It was driving safety week at a local Catholic high school in Montana. The principal of the school had a wrecked vehicle placed at the entrance to the school parking lot that students use. She said she wanted to car to be near the road so that student drivers would see it as they arrived for school each day. The display is meant to raise awareness of the need for driving safety, which will, in turn, hopefully help reduce the number of car accidents in the area.
When motor vehicle collisions occur in Montana or anywhere, investigators often have to work for weeks to determine who or what may have caused a particular crash. Car accidents the result in fatalities are especially tragic. In fact, a recent report published the names of four victims who died in a two-car collision last month.
Advanced technology has definitely added convenience and ease to modern life. For instance, Montana travelers no longer have to try to spread road maps out in the front seat when they can simply GPS their way to a destination instead. Cellphones and other electronic devices can place drivers at risk for collisions although many people say hands-free devices are much safer to use and can help avoid car accidents, which begs the question: Is that true?
Even as the sun sets in Montana, motorists still fill the roadways. People are running errands, driving home from work or are headed out for a night on the town. While you may be familiar with navigating the roads at night, you may not know of the added dangers that are involved with nighttime driving. According to AAA, people are three times more likely to die in a catastrophic accident at night than they are during the day. If you understand what these hazards are, you may be able to minimize your risk of becoming involved in a deadly car accident.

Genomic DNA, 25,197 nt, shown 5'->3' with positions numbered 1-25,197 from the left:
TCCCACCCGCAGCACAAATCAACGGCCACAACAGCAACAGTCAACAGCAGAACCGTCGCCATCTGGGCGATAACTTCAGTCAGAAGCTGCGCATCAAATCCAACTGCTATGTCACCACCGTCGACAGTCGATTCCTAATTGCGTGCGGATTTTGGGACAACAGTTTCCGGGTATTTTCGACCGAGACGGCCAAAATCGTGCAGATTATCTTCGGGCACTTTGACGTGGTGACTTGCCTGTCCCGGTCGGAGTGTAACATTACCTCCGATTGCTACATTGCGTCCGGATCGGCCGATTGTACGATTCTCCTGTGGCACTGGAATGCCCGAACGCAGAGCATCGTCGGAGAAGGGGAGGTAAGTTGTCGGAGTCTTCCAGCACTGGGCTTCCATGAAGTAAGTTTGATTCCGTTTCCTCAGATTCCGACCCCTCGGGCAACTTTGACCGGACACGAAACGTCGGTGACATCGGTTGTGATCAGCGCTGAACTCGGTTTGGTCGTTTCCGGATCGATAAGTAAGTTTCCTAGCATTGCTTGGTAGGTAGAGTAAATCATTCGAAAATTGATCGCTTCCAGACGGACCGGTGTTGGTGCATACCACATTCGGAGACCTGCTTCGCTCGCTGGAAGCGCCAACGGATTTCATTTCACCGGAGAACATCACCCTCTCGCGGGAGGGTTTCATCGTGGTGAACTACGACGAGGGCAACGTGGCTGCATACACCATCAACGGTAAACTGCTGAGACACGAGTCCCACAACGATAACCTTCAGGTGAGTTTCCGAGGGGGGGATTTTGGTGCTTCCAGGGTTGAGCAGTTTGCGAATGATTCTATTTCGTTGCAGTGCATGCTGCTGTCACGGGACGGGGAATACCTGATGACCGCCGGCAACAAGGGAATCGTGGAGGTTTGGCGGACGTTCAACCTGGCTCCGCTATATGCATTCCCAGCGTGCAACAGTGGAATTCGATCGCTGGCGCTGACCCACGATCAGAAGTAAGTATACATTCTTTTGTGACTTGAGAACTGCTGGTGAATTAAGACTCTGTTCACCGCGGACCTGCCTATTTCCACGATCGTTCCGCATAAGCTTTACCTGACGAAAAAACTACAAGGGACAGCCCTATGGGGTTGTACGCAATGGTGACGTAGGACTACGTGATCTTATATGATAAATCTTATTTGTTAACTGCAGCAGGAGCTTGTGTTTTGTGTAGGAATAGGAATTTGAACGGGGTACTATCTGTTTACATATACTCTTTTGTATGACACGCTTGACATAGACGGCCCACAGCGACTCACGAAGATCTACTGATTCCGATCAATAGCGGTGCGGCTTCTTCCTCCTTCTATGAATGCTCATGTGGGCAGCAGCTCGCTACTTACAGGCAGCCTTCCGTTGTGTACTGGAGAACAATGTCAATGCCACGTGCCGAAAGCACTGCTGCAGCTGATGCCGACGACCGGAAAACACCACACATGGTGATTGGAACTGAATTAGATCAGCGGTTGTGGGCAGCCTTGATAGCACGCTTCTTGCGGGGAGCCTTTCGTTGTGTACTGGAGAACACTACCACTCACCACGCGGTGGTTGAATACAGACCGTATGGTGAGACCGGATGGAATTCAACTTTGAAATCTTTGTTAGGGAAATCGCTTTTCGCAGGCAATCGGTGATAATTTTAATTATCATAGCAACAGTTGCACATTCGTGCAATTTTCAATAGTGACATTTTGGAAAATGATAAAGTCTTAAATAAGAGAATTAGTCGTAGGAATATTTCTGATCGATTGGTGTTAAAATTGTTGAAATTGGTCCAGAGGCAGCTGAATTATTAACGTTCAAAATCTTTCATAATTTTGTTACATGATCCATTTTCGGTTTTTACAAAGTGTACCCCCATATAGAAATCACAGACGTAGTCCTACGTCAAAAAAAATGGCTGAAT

While the dangers of using a cellphone while behind the wheel are well known, people continue engaging in this deadly practice on a daily basis. It is not uncommon to see people texting and checking their email while driving down the road, putting lives in danger. Yet, an even more dangerous behavior has taken society by storm, taking selfies while driving. Drivers take pics of themselves in various poses behind the wheel and then continue on to post them to social media.
What you say matters, especially when it comes to legal disputes in Montana. Almost anything that anyone involved in a case says could make a difference in the negotiations or the final outcome. In this day in age, that general rule also extends to social media, texting and other online interactions. That is why, at Edminston and Colton Law Firm, we often advise our clients that, when it comes to talking online about an accident, silence is golden.
In this day and age of advanced technology, drivers are able to speak to their vehicles. You are no longer required to manually switch the radio station, make a phone call or compose a text. Instead, in-vehicle technologies work by understanding verbal commands and can carry out a myriad of tasks with just the sound of your voice. This technology, however, is not foolproof, and defects in voice-activated technology features may cause a significant amount of cognitive distraction.
If you were injured in a car crash in Montana, the amount of money you may be able to reclaim would probably be based on your own situation. Even an experienced auto insurance professional or a personal injury attorney would probably have to look at the details of your case before making any sort of estimate as to how much money you may need to put your life back together.
If you are like many other Americans, you may enjoy going out for dinner and drinks or spending an evening out on the town. When doing so, many people choose to designate a driver as a person who will refrain from drinking alcohol and ensure everyone gets home safely. Yet, while many people trust the designated driver to stay sober and be a safe form of transportation, some DDs do not meet up to these standards.
As you probably already know, teens are more at risk for auto accidents than most other age groups in Montana. Unfortunately, while younger people are generally more resilient after these accidents, it is possible that your child could experience costly, lifelong consequences from a violent crash.